Enjoying and supporting our grandchildren fun, rewarding
Many of us have grandchildren and we often participate in their development.
Some grandparents have custody and are raising their grandchildren. Whether you are babysitting or actually caring for your grandchildren, it is important to provide a structured environment.
While providing structure, it is important to provide consistent love. They may not have known this combination of love and structure and your example may have a major effect on their future.
First consider the children’s health. If you are the caregiver, find a physician you can trust, and follow guidance for immunizations, medication, diet, and obtaining special services.
Grandparents, themselves, should be immunized against whooping cough and, annually, against the flu. Use the doctor for prevention, by keeping up regular visits. Make sure the child has health insurance.
If you do not have custody, try to attend doctor’s visits with the custodial parent. Sometimes it is best, when seeing the doctor with a child, if two adults are there to interact with the medical staff.
Under the age of 3, most children do not attend school. There are preschools available starting from a younger age, but most are expensive. Between the age of 3 and 4, you should find a Head Start or nursery school that the child can attend.
When the children start to public school try to be present in the school, whether or not you have custody. Teachers and staff will appreciate seeing a grandparent and you will understand the child’s experiences better.
If you have custody, make sure you answer teacher’s messages and keep up with activities expected of parents. Help the child with homework, setting a regular time and place for doing it. Keep in touch with the school nurse if there are health-related problems.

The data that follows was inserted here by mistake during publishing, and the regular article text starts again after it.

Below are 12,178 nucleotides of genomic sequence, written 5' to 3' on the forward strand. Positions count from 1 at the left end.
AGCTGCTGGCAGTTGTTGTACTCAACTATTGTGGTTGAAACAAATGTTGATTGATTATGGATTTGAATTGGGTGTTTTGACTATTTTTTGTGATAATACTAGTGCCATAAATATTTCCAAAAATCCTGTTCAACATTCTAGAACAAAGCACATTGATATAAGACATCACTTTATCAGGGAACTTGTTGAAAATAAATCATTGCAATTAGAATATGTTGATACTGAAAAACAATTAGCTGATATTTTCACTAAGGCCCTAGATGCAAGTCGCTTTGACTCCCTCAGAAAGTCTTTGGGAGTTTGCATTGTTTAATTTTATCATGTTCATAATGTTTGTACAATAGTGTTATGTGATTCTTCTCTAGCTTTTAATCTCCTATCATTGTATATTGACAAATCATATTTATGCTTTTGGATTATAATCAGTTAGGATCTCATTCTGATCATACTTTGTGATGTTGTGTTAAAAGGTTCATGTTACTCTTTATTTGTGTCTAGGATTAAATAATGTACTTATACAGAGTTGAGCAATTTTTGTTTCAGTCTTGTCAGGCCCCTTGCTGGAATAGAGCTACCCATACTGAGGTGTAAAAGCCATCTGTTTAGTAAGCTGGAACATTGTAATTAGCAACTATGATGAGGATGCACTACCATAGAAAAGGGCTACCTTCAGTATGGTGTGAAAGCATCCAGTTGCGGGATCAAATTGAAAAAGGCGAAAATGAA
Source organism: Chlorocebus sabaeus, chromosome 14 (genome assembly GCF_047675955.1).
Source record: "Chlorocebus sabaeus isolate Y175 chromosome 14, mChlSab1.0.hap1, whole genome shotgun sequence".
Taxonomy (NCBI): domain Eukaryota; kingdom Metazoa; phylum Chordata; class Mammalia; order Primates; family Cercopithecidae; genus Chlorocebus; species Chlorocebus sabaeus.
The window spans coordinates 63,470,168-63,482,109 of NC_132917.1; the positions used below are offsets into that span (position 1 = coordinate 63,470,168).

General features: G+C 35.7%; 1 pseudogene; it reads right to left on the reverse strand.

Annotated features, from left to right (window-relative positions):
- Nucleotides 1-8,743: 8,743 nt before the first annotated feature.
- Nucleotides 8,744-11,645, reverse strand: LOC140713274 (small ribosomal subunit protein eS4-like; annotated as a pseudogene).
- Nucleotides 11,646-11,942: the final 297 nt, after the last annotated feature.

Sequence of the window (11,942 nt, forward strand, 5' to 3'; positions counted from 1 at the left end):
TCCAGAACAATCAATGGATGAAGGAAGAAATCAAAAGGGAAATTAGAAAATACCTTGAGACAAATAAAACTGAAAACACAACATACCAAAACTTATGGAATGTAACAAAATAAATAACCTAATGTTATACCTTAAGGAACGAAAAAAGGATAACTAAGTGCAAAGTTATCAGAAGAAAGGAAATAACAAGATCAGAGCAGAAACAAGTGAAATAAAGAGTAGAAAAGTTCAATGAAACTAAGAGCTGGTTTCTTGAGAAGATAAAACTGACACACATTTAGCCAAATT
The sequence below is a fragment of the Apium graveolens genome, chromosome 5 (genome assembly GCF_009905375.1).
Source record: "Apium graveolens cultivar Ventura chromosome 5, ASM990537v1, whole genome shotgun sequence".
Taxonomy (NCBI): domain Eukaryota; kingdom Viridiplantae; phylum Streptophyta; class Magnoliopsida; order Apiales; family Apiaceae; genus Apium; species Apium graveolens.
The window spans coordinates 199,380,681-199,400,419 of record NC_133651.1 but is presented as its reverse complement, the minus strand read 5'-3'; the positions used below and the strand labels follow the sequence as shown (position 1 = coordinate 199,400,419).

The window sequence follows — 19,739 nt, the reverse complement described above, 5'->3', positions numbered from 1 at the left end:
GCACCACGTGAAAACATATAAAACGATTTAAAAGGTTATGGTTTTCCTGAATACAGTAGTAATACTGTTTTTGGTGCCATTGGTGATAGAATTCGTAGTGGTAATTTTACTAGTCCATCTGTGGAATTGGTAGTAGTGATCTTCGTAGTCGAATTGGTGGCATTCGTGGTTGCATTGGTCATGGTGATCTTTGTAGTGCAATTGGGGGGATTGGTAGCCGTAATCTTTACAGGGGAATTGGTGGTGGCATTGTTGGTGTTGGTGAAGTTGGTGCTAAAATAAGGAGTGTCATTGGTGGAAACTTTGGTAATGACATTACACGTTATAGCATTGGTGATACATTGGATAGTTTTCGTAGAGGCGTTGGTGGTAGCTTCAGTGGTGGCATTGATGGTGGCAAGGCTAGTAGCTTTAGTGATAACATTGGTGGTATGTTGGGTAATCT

Try to find sports, music, art, or religious opportunities that the child will be interested in. He or she may not be with you forever, so finding these links to community resources will be a benefit into the future. Participate in any activities that interest you, but also drop the child off so he or she can learn to cope. Be sure and check in after the activity, to make sure behavior was appropriate.
Make sure the children don’t use too many electronic devices. They need to have outdoor activities. Recruit neighbors and friends to help with this. Limit television to one hour or less per day. Make sure there is a reasonable bedtime and help the child learn to sleep through the night.
Insist on safety rules when driving with grandchildren in the car. Put babies in certified seats. Make sure older children are buckled in. They should not be in the front seat until the age of 12. It is safer for them to be in the back.
If you have any problems communicating with a grandchild’s parents, try to avoid discussing this in the presence of the children. Assume that they understand everything you say and do not criticize a mother or father, no matter how frustrated you may be.
Your role as a grandparent is to love the children, help keep them safe and healthy, and encourage them to learn in school and in other activities.